Signs That You Are About To Be Punched In the Nose

by Michael Nossaman

The bad news is that violent crime in the U.S increased from 2011 to 2012 according to the latest U.S. Bureau of Justice survey.  The good news is that more than 70 percent of violent crime was simple assault.  Statistically, about the worst that a victim of violent crime will suffer is a punch in the nose or losing some teeth.

Screaming man

That’s hardly comforting if you’re the victim.  If it happens in your business, it gets worse: violence reduces productivity, increases insurance costs, and draws the attention of a host of government officials.  You’ll be going to meetings and filling out paperwork for a month, and possibly face stiff fines and penalties.

Avoidance is a better outcome.

Whether in the workplace or out on your own, there are some simple, but reliable, signs that things may be about to go from bad to worse.  When you encounter someone who exhibits behavioral signs that may be precursors to violence, these body language signals will give you some advance warning, and time to take appropriate action.  If you’re feeling tough or have responsibility to handle the situation, you’ll be ready to duke it out.  More likely, the sensible path will be to defuse the situation or exit the danger zone.  In either case, you’ll be forewarned.

Robert Rail is an internationally recognized expert and trainer on the subject of body language – he even wrote a book about it: THE UNSPOKEN DIALOGUE: Understanding Body Language & Controlling Interviews & Negotiations. He’s taught cops and civilians from more than 60 countries about how to deal with potentially violent situations by reading body language, something that he first learned to do during his years as a Chicagoland police officer.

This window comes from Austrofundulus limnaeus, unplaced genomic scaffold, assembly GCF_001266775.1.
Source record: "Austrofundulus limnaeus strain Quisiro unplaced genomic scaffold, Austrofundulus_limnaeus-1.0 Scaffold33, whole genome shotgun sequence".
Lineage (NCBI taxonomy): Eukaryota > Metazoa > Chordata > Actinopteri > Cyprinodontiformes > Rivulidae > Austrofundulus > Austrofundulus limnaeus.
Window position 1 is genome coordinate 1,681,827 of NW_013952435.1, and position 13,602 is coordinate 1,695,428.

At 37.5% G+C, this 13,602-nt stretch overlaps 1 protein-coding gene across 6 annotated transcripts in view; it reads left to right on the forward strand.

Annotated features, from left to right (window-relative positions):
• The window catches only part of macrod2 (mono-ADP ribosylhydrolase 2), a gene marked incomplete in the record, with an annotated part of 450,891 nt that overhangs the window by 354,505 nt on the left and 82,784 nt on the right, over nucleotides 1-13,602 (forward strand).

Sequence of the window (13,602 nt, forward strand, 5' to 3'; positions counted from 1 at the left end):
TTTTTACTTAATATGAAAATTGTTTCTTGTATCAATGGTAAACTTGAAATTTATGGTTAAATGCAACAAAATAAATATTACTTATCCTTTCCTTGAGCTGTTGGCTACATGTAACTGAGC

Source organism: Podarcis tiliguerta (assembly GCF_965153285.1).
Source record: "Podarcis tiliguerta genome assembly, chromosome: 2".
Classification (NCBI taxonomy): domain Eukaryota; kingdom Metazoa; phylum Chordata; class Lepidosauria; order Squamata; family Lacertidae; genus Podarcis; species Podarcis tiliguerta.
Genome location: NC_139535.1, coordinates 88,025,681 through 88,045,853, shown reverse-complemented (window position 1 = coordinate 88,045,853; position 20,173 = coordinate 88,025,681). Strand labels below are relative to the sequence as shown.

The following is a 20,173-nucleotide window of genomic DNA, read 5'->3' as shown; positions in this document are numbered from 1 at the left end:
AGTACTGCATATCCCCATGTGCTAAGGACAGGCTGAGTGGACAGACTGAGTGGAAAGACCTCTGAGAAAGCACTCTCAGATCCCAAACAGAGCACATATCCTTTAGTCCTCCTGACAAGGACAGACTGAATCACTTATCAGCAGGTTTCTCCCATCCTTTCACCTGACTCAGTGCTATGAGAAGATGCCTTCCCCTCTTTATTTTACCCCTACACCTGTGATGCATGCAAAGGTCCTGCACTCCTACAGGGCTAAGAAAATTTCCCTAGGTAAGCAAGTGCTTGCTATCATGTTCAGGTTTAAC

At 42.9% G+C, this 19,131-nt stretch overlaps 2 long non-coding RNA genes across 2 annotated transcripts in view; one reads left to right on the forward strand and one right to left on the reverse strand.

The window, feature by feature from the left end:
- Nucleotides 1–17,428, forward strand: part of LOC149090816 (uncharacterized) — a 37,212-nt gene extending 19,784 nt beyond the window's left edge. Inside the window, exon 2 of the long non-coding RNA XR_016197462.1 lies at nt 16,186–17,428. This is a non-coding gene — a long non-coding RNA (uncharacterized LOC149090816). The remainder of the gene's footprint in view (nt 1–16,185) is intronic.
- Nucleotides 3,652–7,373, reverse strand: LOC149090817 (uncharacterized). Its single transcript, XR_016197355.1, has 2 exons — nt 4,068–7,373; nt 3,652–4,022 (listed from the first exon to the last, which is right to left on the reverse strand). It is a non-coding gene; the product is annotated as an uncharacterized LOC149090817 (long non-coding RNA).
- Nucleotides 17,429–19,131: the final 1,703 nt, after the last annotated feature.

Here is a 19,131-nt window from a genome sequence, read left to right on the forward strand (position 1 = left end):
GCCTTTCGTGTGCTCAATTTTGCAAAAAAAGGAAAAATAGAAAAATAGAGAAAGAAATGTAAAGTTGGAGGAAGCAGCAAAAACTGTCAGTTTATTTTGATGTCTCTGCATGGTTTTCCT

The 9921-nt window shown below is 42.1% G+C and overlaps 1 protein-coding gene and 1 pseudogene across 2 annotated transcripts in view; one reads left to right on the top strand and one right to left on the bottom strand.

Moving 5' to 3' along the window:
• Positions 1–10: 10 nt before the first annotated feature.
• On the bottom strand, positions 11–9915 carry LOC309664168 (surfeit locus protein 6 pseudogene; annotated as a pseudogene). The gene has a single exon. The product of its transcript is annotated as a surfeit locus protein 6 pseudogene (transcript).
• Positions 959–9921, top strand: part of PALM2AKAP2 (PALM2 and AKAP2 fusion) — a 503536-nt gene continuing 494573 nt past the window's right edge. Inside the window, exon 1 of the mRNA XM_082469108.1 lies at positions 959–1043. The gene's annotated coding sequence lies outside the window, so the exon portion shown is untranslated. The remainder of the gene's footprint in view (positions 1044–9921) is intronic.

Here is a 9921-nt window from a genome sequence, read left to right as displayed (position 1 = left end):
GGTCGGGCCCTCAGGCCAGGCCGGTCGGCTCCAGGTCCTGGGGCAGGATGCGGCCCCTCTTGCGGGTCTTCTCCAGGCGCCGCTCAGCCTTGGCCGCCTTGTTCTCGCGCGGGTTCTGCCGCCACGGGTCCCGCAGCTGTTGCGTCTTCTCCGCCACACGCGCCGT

One of the challenges Rail faced when training police officers and peace keeping soldiers in places such as Bosnia, Kosovo, Iraq, Jordan, Africa and Asia was the spoken language barrier.  When “shoot and ask questions later” was not an option, it was difficult for cops and peace keepers to tell the difference between threatening and non-threatening words spoken in a foreign language.  That’s why Robert was assigned to teach body language skills.  The knowledge and skill of reading body language that he had developed on the mean streets of urban America translated to war zones.

If you and the potential attacker speak the same language, that may give you more warning but the body signs and language are a better indicator because they are universal.  Moreover, attacks are not always preceded by spoken words, but almost always with some form of non-verbal body language.

Here are some of the most common and easy to recognize signs and gestures that Rail says may indicate an impending attack.

Gestures.  When a person displays gestures that appear to be senseless, such as lighting a cigarette and then immediately crushing it out, looking at their watch or cell phone so briefly they could not have seen anything, repeatedly scratching their nose, nervously yawning or stretching, breathing so loud that you can hear it, it is a sign that frustration is growing and action is being contemplated. Usually that action is an attack on whoever is closest to them.